BASHH | HIV post-exposure prophylaxis following sexual exposure

HIV post-exposure prophylaxisThis guideline looks at the use of Post-Exposure Prophylaxis (PEP) following sexual exposure. For information on the use of PEP following occupational exposure, the following advice is helpful.

This isn’t something we’re going to come across very often. This is an excellent resource if faced with an affected patient. It gives tables with risks from different exposures (eg anal sex vs sharing needles etc) and the chance of the source being HIV positive depending upon their sexuality and the area they are from, when their status is unknown.

Risk of HIV transmission = risk that source has HIV (where status is unknown) x risk following exposure.

Where the source is known to be HIV positive, the risk of transmission is equal to the risk following exposure.

Generally you should be seeking advice and ideally patients should be referred to GU. However PEP is only indicated in the first 72 hrs after the exposure and the earlier it is started, the more effective. Starter packs should be available (eg from A&E) whilst the person is waiting to see GU. The guideline does talk through the advised regimes / drug interactions and side-effects.

PEP is normally indicated if

  • The risk of transmission is 1 in 1000 or more
  • Unprotected receptive anal intercourse with someone of unknown HIV status from a high risk group or area.
  • Unprotected insertive anal intercourse with someone known to be HIV positive with a detectable viral load.

PEP should be considered if

  • The risk of transmission is 1 in 1000 to 1 in 10000.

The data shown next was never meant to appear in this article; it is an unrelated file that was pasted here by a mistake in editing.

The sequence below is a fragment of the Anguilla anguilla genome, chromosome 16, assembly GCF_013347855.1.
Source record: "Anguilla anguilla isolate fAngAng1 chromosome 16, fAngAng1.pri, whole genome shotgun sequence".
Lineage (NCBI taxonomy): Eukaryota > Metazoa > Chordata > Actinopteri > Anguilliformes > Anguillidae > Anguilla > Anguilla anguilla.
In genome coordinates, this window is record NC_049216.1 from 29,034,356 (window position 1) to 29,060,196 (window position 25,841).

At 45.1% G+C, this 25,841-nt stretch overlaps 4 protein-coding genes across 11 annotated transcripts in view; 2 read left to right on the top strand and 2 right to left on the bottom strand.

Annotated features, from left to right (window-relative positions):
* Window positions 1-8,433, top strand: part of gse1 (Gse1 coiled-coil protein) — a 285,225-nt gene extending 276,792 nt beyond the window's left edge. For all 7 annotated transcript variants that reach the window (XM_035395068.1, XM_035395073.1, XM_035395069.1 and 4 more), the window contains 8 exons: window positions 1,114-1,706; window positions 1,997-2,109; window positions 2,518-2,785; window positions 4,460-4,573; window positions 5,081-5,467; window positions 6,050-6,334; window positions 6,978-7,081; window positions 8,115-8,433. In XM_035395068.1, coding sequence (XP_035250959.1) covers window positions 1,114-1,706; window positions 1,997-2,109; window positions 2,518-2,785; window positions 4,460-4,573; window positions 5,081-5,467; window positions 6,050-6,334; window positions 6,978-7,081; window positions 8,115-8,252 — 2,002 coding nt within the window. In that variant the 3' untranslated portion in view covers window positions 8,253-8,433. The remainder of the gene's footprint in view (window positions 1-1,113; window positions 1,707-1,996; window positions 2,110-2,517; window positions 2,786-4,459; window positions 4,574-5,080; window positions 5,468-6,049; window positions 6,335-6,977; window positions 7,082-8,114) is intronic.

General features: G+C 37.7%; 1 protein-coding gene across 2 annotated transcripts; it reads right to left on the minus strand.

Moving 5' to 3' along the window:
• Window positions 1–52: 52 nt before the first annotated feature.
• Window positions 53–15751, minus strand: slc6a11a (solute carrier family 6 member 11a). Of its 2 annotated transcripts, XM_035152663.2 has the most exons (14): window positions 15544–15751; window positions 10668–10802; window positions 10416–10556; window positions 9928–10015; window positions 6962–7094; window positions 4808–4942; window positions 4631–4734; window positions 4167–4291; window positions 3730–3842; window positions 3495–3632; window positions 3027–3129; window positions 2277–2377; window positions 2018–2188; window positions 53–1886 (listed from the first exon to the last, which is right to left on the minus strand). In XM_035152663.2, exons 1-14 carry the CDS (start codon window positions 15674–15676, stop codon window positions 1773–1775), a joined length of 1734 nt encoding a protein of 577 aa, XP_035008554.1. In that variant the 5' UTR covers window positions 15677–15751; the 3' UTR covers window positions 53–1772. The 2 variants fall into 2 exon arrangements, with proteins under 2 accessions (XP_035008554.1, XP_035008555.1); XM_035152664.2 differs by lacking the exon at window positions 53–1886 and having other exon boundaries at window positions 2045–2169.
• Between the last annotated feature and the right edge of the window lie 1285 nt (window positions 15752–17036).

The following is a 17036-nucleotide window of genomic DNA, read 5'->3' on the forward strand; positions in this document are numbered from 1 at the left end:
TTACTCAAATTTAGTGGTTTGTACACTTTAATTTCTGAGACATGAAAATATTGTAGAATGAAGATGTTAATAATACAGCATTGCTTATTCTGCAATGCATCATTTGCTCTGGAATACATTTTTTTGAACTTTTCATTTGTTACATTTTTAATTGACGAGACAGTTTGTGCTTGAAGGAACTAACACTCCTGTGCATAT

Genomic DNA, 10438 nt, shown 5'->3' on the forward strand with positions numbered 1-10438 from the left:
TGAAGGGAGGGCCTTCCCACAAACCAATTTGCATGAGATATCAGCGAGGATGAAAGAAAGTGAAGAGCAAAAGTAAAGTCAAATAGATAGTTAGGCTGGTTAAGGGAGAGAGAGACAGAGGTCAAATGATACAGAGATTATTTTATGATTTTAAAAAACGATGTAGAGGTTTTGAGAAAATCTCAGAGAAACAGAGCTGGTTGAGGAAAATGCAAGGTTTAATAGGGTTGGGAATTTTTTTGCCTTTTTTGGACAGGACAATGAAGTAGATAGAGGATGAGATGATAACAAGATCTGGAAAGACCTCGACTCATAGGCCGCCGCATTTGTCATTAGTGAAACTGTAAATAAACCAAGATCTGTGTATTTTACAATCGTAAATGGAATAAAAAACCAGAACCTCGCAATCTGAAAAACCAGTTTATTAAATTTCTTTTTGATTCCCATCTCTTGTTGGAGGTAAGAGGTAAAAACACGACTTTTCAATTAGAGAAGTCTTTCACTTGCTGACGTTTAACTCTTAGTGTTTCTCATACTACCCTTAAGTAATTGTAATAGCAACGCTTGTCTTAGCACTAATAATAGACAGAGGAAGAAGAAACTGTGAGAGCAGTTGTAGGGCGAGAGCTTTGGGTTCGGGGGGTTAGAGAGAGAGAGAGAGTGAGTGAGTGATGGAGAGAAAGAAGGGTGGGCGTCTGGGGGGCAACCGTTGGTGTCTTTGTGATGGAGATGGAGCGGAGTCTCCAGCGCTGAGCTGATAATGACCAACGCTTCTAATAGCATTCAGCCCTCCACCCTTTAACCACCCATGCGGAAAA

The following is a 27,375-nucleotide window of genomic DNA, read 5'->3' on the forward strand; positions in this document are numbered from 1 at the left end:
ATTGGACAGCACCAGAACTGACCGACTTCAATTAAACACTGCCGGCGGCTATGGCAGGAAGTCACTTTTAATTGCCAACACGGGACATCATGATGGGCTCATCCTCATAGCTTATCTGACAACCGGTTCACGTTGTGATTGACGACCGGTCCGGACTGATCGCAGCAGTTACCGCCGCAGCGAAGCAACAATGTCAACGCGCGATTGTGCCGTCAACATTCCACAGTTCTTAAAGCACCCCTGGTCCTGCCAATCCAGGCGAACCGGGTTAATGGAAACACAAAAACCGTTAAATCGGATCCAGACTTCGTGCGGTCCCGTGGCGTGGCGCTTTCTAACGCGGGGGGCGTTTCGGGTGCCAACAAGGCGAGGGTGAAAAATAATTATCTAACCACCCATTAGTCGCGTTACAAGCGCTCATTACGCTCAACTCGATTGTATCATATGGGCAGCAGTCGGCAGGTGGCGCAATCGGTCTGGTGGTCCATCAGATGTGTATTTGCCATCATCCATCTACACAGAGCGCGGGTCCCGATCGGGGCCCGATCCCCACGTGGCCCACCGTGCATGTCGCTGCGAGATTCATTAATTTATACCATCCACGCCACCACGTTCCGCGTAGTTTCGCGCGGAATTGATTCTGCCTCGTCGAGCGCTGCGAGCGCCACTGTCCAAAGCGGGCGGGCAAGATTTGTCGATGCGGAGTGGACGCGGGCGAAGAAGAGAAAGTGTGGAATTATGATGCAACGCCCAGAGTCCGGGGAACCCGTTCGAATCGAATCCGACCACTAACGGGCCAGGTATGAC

• Risk may be increased by assault, the presence of STDs, break in the mucosal membranes (eg ulcers) and by active bleeding.

PEP would not normally be used if

  • Needlestick injuries in the community. This is because the risk of transmission is felt to be very low. The status of the source is unknown, whether the needle has actually been used is unknown and if it has been used, then the time since use of the needle is unknown. Most importantly, HIV normally has a short life in dried blood (eg 2 hrs).
  • Human Bites. Infection risk is likely to be very low.
  • Anxiety – PEP has lots of side-effects and there are risks with its use, so use solely because of the patient’s anxiety, would not be appropriate.

Other things to consider in the presenting patient

  • STD screening.
  • Pregnancy.
  • Baseline HIV testing and follow-up (normally done by GU)
  • Encouraging testing of the source if possible so that the risk can be better evaluated.
  • Future episodes / safe sex practices / need for early presentation after an exposure.
  • Evidence suggests that take-up of PEP is low, so advise at risk populations of its use and how to access it and the need to do so as soon as possible after exposure.

Louise Hudman

I'm a freelance GP locum in Winchester & Southampton locum chambers, and Pallant Medical Chambers Clinical Guidelines Lead Partner.

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